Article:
As one of New York agriculture’s strongest advocates, Assemblyman Steve Hawley (R, I, C-Batavia) has been named to serve as an alternate on the Joint Budget Committee on Agriculture, Environment and Housing. This prestigious position allows Hawley the opportunity to continue vetting the budget proposals from the executive, Senate and Assembly in order to create the final state budget.
“I am very honored that our Conference has entrusted me with this responsibility. I look forward to the opportunity to continue to stand up for New York’s farmers, protect our environment and ensure residents across the state have high quality, safe and affordable housing,” stated Hawley.
Despite the historic events encircling the Capitol, both houses introduced, debated and passed their budget bills. However, this is just the first step in a long process that must be completed by April 1. Now that both houses have passed their one-house budgets, they will be compared with the Executive Budget, submitted by Governor Spitzer in January. Once a compromise is reached, the final budget will become enacted by both houses. However, this vetting process has historically been a complicated and difficult process that, historically, has resulted in late budgets.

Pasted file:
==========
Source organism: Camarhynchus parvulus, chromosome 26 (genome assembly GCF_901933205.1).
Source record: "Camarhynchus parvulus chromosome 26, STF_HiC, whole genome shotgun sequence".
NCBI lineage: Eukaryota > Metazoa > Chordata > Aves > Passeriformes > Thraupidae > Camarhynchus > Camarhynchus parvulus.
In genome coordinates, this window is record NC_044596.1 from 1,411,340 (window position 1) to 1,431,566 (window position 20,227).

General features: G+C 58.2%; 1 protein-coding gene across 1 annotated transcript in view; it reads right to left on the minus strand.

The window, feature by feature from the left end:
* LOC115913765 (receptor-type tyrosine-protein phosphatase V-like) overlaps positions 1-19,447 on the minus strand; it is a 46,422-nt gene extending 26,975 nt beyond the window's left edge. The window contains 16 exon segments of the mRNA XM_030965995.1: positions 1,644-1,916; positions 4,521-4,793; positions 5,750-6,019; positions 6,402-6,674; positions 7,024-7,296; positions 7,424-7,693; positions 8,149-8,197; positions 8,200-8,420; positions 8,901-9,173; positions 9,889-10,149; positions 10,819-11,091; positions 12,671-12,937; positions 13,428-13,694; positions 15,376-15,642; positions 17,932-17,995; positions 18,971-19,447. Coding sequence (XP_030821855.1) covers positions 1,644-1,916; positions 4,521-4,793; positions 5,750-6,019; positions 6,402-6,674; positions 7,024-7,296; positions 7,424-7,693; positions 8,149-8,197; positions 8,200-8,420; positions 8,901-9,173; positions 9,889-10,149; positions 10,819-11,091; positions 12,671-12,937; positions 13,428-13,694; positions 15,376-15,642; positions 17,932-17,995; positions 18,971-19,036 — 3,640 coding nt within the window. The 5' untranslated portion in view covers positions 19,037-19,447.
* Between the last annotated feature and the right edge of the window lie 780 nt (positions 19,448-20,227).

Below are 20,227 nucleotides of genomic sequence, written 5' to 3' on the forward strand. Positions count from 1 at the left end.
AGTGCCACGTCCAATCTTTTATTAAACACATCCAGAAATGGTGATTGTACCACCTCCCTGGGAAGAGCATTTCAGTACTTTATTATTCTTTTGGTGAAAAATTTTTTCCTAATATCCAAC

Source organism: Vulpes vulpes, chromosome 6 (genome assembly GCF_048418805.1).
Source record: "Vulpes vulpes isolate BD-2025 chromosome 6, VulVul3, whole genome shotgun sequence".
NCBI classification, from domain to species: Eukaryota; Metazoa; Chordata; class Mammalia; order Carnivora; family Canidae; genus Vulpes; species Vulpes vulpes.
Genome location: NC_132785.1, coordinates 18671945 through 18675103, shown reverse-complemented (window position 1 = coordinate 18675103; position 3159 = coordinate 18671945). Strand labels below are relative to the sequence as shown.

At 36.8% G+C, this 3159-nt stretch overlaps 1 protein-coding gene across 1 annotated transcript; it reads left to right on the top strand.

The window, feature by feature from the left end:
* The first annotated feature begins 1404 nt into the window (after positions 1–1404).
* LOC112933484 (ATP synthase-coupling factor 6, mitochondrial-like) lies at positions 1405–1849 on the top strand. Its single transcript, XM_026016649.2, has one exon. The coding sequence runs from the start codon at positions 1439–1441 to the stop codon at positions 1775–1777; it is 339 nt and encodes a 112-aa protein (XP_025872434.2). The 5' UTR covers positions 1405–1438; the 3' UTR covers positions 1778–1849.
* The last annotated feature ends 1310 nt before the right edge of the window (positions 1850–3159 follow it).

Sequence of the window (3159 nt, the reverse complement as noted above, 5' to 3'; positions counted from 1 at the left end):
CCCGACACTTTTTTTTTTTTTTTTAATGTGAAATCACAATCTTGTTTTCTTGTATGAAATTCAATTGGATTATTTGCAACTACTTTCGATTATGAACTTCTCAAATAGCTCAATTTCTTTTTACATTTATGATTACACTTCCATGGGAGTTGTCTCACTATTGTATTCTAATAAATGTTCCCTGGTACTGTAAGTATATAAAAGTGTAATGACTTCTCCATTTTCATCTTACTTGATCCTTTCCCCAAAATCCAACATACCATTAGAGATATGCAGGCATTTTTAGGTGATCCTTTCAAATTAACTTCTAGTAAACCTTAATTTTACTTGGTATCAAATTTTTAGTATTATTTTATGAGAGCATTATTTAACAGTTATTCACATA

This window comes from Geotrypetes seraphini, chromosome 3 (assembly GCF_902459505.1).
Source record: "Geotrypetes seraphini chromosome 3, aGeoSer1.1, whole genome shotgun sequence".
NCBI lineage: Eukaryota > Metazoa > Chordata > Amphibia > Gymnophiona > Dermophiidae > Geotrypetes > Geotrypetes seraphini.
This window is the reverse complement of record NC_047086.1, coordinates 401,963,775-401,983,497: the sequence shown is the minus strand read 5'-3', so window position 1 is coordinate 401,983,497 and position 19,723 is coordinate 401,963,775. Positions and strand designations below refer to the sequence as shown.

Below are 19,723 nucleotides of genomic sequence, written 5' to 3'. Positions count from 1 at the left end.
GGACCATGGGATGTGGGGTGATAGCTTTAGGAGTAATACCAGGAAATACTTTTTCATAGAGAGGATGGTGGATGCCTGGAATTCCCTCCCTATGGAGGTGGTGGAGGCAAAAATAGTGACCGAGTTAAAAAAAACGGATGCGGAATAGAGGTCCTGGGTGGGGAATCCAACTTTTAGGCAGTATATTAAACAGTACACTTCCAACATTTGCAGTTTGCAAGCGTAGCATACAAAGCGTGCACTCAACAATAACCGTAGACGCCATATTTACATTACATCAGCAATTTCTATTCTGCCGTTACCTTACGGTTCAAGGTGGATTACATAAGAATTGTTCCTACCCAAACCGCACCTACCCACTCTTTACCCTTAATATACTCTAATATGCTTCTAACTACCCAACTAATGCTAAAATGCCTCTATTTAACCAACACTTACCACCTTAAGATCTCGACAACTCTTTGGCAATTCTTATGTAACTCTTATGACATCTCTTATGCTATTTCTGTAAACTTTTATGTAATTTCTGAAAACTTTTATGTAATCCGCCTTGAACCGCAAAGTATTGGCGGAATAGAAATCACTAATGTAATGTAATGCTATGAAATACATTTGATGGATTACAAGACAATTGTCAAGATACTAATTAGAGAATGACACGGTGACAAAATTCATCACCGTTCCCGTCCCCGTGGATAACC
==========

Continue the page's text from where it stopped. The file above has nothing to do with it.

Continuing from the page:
Last year’s process was perhaps one of the most contentious; however, despite this, the state budget was passed just one day late and legislators on both sides hope that with the new leadership of Governor Paterson, the process this year will be smooth and efficient.
“While I am certainly hopeful that the budget will be passed on time, I am adamant that the budget be fiscally responsible and protect the taxpayers across New York, especially here in Western New York, by finally delivering some meaningful and much-needed tax relief,” stated Hawley. “I would also like to see the budget do more to promote small businesses and our state’s family farmers. Here in Western New York, agriculture is a strong part of our economy and I hope this year’s budget will include some of our proposals that ensure the future of New York’s strong tradition of farming continues.”